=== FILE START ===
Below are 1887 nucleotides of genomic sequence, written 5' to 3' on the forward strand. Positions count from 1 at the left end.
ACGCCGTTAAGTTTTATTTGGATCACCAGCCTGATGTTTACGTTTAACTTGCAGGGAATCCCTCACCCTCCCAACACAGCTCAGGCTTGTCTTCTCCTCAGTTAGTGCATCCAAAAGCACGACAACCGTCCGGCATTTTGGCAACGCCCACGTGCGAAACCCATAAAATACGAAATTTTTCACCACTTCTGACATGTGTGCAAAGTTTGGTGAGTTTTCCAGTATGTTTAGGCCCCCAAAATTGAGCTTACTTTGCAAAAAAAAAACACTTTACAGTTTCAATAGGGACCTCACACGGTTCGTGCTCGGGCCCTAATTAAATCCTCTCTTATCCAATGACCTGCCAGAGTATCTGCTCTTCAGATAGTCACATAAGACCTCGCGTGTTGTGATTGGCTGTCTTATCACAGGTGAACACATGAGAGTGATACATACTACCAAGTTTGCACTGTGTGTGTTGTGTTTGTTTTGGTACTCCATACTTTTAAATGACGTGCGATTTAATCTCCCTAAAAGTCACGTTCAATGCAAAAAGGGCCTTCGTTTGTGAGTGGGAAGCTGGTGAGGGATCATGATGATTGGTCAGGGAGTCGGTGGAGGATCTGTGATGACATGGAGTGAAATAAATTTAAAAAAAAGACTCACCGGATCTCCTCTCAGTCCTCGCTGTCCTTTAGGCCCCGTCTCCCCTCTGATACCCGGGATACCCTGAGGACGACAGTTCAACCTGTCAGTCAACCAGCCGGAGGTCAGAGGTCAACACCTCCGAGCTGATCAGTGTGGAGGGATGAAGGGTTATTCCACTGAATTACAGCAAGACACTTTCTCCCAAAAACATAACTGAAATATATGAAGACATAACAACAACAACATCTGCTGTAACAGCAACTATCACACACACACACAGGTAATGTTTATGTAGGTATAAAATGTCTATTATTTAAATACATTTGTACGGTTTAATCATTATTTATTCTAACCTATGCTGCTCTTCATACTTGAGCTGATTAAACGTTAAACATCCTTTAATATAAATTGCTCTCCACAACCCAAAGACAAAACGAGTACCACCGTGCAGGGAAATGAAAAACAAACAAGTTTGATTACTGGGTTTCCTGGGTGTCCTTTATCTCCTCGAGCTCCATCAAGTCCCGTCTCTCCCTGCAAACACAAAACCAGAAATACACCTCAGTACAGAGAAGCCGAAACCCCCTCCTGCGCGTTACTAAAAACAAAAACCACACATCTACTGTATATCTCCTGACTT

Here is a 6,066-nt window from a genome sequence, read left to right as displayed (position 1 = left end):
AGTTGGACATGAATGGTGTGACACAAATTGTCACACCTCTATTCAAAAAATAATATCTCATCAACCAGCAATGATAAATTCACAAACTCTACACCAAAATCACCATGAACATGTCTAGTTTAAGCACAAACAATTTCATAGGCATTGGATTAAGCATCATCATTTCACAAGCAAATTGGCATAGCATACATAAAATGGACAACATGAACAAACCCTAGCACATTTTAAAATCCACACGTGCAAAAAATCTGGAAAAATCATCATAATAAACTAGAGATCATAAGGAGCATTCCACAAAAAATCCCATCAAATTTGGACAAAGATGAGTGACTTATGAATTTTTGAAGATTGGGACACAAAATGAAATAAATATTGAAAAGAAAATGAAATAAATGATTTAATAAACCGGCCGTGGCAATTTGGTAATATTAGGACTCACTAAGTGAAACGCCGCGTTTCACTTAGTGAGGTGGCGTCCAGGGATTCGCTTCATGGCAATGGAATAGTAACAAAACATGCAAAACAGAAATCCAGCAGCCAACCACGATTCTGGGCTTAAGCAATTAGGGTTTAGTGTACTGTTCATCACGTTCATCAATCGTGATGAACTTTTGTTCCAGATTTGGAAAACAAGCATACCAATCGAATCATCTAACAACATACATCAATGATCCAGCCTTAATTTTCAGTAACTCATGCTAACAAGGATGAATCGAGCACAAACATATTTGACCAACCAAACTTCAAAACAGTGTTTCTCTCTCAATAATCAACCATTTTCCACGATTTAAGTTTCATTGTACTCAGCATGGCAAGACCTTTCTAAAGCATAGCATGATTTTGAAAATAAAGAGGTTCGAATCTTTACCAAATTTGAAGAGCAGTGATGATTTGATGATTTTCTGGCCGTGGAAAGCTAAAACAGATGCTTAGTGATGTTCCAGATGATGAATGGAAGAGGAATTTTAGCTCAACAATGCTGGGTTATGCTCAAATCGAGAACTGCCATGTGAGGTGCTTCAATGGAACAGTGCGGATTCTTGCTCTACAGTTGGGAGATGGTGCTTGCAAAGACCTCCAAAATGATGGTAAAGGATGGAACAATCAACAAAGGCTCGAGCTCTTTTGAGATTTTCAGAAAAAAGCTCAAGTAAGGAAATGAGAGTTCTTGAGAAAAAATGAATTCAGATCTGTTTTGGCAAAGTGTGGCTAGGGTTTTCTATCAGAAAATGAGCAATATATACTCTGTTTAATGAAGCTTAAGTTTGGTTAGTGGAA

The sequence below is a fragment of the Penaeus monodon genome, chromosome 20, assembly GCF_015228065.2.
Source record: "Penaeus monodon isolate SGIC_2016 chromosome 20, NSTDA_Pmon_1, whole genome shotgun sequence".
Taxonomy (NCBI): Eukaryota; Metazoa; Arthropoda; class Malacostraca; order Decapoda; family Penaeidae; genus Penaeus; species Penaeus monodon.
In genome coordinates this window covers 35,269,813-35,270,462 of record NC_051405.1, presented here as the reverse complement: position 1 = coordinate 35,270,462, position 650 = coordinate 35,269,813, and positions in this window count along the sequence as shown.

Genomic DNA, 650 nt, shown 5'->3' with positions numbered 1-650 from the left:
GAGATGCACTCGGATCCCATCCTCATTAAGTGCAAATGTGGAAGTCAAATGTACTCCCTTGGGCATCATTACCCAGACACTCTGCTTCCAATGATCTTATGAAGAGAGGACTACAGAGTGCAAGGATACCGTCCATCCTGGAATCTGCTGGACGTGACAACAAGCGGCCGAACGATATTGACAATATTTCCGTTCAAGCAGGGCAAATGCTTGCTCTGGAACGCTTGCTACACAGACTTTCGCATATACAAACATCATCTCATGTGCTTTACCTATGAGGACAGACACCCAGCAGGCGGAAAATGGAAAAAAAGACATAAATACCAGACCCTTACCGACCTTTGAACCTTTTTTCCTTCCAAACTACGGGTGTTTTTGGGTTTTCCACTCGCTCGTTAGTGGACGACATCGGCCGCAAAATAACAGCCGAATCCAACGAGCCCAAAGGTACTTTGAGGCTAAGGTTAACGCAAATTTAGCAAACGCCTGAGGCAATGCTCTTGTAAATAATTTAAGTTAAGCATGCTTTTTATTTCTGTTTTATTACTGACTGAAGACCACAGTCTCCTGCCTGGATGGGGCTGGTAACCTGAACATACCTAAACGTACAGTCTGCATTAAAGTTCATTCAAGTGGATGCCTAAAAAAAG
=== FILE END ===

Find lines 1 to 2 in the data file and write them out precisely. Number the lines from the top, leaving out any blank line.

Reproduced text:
Below are 1887 nucleotides of genomic sequence, written 5' to 3' on the forward strand. Positions count from 1 at the left end.
ACGCCGTTAAGTTTTATTTGGATCACCAGCCTGATGTTTACGTTTAACTTGCAGGGAATCCCTCACCCTCCCAACACAGCTCAGGCTTGTCTTCTCCTCAGTTAGTGCATCCAAAAGCACGACAACCGTCCGGCATTTTGGCAACGCCCACGTGCGAAACCCATAAAATACGAAATTTTTCACCACTTCTGACATGTGTGCAAAGTTTGGTGAGTTTTCCAGTATGTTTAGGCCCCCAAAATTGAGCTTACTTTGCAAAAAAAAAACACTTTACAGTTTCAATAGGGACCTCACACGGTTCGTGCTCGGGCCCTAATTAAATCCTCTCTTATCCAATGACCTGCCAGAGTATCTGCTCTTCAGATAGTCACATAAGACCTCGCGTGTTGTGATTGGCTGTCTTATCACAGGTGAACACATGAGAGTGATACATACTACCAAGTTTGCACTGTGTGTGTTGTGTTTGTTTTGGTACTCCATACTTTTAAATGACGTGCGATTTAATCTCCCTAAAAGTCACGTTCAATGCAAAAAGGGCCTTCGTTTGTGAGTGGGAAGCTGGTGAGGGATCATGATGATTGGTCAGGGAGTCGGTGGAGGATCTGTGATGACATGGAGTGAAATAAATTTAAAAAAAAGACTCACCGGATCTCCTCTCAGTCCTCGCTGTCCTTTAGGCCCCGTCTCCCCTCTGATACCCGGGATACCCTGAGGACGACAGTTCAACCTGTCAGTCAACCAGCCGGAGGTCAGAGGTCAACACCTCCGAGCTGATCAGTGTGGAGGGATGAAGGGTTATTCCACTGAATTACAGCAAGACACTTTCTCCCAAAAACATAACTGAAATATATGAAGACATAACAACAACAACATCTGCTGTAACAGCAACTATCACACACACACACAGGTAATGTTTATGTAGGTATAAAATGTCTATTATTTAAATACATTTGTACGGTTTAATCATTATTTATTCTAACCTATGCTGCTCTTCATACTTGAGCTGATTAAACGTTAAACATCCTTTAATATAAATTGCTCTCCACAACCCAAAGACAAAACGAGTACCACCGTGCAGGGAAATGAAAAACAAACAAGTTTGATTACTGGGTTTCCTGGGTGTCCTTTATCTCCTCGAGCTCCATCAAGTCCCGTCTCTCCCTGCAAACACAAAACCAGAAATACACCTCAGTACAGAGAAGCCGAAACCCCCTCCTGCGCGTTACTAAAAACAAAAACCACACATCTACTGTATATCTCCTGACTT